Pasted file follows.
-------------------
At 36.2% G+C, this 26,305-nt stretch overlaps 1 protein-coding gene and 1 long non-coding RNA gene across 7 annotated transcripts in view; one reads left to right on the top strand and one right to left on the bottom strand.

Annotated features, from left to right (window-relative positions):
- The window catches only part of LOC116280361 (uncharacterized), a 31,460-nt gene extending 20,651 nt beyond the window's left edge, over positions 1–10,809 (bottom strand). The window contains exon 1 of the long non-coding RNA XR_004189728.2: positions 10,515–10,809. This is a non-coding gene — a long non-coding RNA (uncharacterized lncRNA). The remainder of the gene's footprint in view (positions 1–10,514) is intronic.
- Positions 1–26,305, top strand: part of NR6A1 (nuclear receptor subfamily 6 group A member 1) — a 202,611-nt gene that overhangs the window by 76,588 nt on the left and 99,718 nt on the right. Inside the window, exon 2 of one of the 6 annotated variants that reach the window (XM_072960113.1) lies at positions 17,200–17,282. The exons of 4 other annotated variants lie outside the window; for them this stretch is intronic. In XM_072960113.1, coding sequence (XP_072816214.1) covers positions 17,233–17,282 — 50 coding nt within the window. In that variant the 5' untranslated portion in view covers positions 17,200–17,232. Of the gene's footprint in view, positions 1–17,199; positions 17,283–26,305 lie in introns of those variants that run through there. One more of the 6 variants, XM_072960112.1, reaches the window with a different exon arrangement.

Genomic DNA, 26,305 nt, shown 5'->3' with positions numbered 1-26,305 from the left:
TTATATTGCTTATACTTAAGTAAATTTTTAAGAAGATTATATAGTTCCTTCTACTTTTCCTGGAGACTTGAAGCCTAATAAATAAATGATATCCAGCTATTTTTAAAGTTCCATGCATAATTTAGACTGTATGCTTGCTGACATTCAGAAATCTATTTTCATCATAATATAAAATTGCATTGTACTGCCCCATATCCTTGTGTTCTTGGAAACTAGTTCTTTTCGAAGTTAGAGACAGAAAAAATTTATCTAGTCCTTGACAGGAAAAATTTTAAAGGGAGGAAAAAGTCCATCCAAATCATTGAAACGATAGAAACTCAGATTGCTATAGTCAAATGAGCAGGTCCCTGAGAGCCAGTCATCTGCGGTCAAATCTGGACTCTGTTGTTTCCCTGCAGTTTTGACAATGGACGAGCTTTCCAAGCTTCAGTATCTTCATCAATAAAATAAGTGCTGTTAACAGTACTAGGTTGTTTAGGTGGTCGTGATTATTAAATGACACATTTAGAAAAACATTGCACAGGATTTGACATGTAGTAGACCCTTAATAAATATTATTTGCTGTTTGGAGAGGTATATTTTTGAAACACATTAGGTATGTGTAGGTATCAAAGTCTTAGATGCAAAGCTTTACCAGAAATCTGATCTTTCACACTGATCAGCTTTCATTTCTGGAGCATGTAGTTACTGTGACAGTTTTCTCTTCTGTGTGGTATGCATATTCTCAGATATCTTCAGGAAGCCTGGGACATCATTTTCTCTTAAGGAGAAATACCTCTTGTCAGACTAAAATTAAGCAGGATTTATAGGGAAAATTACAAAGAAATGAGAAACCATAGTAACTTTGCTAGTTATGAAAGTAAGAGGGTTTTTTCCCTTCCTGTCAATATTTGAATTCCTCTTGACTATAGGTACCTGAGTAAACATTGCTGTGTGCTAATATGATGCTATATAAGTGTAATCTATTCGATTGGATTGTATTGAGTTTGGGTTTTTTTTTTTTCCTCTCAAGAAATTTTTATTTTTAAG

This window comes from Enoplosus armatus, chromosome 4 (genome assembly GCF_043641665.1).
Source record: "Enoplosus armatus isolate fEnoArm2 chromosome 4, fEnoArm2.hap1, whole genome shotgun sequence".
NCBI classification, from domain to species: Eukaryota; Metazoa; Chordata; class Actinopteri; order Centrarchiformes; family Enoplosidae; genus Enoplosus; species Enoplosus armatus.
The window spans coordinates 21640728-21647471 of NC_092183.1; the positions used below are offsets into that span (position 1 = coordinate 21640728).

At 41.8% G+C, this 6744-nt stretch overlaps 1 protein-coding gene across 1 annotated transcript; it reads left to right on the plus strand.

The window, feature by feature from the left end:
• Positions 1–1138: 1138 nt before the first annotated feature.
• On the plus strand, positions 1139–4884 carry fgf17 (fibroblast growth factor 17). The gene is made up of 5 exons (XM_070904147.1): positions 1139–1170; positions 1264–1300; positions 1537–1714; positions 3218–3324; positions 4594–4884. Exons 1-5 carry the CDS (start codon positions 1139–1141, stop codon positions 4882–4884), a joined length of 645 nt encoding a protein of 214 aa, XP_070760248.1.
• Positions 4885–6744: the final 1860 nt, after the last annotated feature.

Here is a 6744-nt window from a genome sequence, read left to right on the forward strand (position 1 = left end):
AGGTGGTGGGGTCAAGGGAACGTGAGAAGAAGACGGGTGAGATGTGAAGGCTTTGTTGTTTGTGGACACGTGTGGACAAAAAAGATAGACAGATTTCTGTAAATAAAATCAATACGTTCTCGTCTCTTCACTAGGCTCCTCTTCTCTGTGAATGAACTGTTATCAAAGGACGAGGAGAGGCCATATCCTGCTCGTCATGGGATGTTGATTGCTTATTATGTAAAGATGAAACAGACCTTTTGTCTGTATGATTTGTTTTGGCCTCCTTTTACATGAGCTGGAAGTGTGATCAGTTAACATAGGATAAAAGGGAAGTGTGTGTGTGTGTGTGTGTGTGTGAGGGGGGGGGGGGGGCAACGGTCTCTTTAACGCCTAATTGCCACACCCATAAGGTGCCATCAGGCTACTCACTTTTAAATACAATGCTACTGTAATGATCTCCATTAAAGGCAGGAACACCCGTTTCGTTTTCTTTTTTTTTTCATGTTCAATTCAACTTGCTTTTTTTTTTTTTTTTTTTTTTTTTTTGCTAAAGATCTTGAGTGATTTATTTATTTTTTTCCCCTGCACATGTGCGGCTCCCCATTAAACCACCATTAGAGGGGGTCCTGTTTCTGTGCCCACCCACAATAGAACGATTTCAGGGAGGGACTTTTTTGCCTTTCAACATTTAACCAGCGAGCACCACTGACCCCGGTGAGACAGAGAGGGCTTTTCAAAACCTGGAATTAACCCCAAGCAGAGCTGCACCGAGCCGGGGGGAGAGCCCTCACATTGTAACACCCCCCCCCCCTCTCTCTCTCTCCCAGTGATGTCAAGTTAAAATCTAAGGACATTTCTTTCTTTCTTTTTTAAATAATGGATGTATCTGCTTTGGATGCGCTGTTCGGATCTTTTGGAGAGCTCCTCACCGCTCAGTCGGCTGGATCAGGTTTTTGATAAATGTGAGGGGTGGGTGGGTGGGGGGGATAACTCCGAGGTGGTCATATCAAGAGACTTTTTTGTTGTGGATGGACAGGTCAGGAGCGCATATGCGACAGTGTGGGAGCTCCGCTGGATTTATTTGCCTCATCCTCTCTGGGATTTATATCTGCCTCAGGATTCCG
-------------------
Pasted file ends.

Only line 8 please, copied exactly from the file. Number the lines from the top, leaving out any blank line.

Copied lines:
Source record: "Enoplosus armatus isolate fEnoArm2 chromosome 4, fEnoArm2.hap1, whole genome shotgun sequence".